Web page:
Peanut butter and jelly; gin and tonic water; marketing and tech

Posted by Murshed Chowdhury on Mon, Jun 18, 2012 @ 12:06 PM

By: Ben Weiss

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I’ve always been a casually dressed kind of fellow. I prefer sneakers to loafers and basketball shorts to slacks, and when possible, I keep my button downs untucked. But, sometimes life demands that you dress it up, and after I took a new position as the digital marketing strategist here at Infusive Solutions, I realized I would need to step up my formal attire game.

As such, I deployed the services of my fashion-forward mother and procured myself a freshy-fresh pair of black dress shoes after my first day on the job. Of course, within a few hours of rockin’ the new dress kicks, I had a nasty blister on my heel and went to the local Duane Reade for some band aids. But, when I rolled into the store, I couldn’t help but notice a sign prompting me to connect with the Duane Reade community on Facebook, Twitter and other digital forums.

This highlights an important issue that goes far beyond the well being of my feet. When the local drug store has developed a strategy that utilizes digital media, the marriage between marketing and technology becomes painfully apparent.

So while CMOs and CIOs perhaps had their desks situated across the office from one another in former years, these two positions are inching closer and closer to one another as marketing strategies become increasingly digital.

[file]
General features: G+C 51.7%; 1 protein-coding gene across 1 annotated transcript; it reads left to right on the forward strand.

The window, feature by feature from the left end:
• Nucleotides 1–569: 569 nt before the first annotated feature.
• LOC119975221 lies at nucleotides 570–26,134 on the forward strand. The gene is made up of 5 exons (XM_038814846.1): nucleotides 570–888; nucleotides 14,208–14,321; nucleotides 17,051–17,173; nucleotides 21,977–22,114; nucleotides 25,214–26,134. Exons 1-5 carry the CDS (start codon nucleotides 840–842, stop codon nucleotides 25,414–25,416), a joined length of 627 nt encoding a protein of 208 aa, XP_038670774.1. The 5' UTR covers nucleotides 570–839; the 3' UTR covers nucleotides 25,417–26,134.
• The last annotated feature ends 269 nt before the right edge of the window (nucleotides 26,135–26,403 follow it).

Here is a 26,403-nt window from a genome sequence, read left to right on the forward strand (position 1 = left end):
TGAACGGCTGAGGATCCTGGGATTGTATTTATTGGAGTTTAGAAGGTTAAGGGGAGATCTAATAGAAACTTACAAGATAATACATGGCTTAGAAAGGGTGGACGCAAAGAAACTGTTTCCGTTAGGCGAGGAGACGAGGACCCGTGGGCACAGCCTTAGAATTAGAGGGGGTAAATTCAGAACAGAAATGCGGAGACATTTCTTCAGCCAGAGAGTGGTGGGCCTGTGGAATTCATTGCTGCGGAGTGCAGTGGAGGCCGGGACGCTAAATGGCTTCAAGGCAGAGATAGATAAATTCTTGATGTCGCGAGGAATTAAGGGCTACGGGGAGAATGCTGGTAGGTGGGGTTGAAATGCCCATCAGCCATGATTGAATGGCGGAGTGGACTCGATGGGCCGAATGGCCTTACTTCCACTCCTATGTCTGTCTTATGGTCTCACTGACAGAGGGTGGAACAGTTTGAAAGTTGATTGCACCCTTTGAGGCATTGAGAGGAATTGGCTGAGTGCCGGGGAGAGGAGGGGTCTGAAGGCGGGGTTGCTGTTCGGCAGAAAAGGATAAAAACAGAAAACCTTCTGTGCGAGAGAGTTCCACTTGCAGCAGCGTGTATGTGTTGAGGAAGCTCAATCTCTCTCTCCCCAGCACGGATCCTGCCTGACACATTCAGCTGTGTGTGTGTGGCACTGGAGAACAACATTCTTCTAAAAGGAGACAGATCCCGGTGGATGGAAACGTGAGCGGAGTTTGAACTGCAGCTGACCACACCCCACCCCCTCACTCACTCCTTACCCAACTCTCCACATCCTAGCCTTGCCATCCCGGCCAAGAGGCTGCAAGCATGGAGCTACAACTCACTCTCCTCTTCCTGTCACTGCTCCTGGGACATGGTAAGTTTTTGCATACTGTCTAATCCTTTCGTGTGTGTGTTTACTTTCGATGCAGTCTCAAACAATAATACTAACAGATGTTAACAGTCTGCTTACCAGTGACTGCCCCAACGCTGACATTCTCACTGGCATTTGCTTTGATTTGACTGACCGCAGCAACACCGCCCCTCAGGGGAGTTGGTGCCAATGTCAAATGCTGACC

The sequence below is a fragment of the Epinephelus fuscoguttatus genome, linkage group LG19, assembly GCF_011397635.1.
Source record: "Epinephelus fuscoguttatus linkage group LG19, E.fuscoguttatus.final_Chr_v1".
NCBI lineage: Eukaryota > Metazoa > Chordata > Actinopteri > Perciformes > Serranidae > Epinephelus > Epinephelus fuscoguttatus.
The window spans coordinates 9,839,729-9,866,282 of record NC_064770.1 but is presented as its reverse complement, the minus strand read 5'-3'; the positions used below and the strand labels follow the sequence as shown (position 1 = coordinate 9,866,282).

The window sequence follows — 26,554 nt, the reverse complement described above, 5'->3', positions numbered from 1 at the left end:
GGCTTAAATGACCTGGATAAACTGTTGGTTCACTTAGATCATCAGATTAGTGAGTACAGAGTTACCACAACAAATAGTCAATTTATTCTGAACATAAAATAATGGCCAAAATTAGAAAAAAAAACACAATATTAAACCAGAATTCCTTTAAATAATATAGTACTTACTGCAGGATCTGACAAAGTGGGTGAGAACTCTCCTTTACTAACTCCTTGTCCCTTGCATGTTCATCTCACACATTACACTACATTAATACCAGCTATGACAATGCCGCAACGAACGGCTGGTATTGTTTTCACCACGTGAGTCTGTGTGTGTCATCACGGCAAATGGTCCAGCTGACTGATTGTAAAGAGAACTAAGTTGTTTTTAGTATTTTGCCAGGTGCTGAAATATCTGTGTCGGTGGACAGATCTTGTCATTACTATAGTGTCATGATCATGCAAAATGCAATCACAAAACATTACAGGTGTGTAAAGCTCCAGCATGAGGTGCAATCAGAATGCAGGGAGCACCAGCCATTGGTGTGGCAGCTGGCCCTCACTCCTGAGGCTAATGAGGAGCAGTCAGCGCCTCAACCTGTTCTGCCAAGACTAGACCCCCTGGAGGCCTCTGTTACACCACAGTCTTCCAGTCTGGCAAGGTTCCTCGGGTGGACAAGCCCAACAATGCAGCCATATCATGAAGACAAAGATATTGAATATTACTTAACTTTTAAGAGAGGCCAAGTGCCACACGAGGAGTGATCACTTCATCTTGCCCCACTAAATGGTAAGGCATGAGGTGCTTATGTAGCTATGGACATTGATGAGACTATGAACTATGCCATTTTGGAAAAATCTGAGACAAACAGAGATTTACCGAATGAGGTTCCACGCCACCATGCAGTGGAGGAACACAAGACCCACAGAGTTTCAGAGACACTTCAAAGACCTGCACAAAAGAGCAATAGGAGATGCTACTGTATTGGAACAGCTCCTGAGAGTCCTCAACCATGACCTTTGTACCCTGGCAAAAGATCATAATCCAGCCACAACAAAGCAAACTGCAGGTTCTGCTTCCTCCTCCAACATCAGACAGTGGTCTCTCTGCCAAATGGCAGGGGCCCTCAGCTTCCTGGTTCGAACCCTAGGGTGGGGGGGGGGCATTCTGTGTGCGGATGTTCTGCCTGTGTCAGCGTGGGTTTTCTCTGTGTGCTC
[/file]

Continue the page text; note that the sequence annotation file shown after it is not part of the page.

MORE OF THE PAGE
In fact, Gartner’s VP of marketing strategy Laura McLellan recently unveiled a bold analysis suggesting that in just five short years, CMOs will be spending more on IT innovation than CIOs - quite the paradigm shift from traditional enterprise dynamics.

In order to rationalize this claim, McLellan provided the following statistics based on Gartner research:

  1. 2011: Marketing budgets were determined to be three times as high as IT budgets in both B2B and B2C industries.

  1. 2012: General marketing budgets are expected to increase 9 percent and high-tech marketing budgets are expected to grow 11 percent. IT budgets are only expected to grow 4.7 percent.

  1. Marketing already influences half of a business’ purchase decisions.

The bottom line is that the folks in the C-level suite are recognizing the necessity for digital marketing initiatives to be integrated with traditional strategies in order to facilitate superior engagement and interaction, and are pouring resources into this area to ensure it is done properly.

For example, imagine a marketing department is presenting a networking event. While in the past the only people engaged by the event may have been the attendees themselves, today marketing squads can extend the experience before the event by putting out a survey asking the digital audience to record their opinions on the core topic. This data can then be integrated into the live presentation and further extended after the event by developing a video recapping how the whole thing played out for the company’s blog.

This enables the engagement of a far broader audience and for the conversation to be expanded well beyond the borders of that one hour event. And as digital media continues to evolve, marketing and tech are likely to cozy up even more, and the companies that can leverage the two in harmony will be best positioned for success.

Who’d a thunk you could uncover so much on a trip for band aids?

Infusive Solutions Inc. is a niche technical recruiting firm within the Microsoft Partner Network dedicated to serving the workforce needs of our clients as well as taking our candidate’s careers to the next level.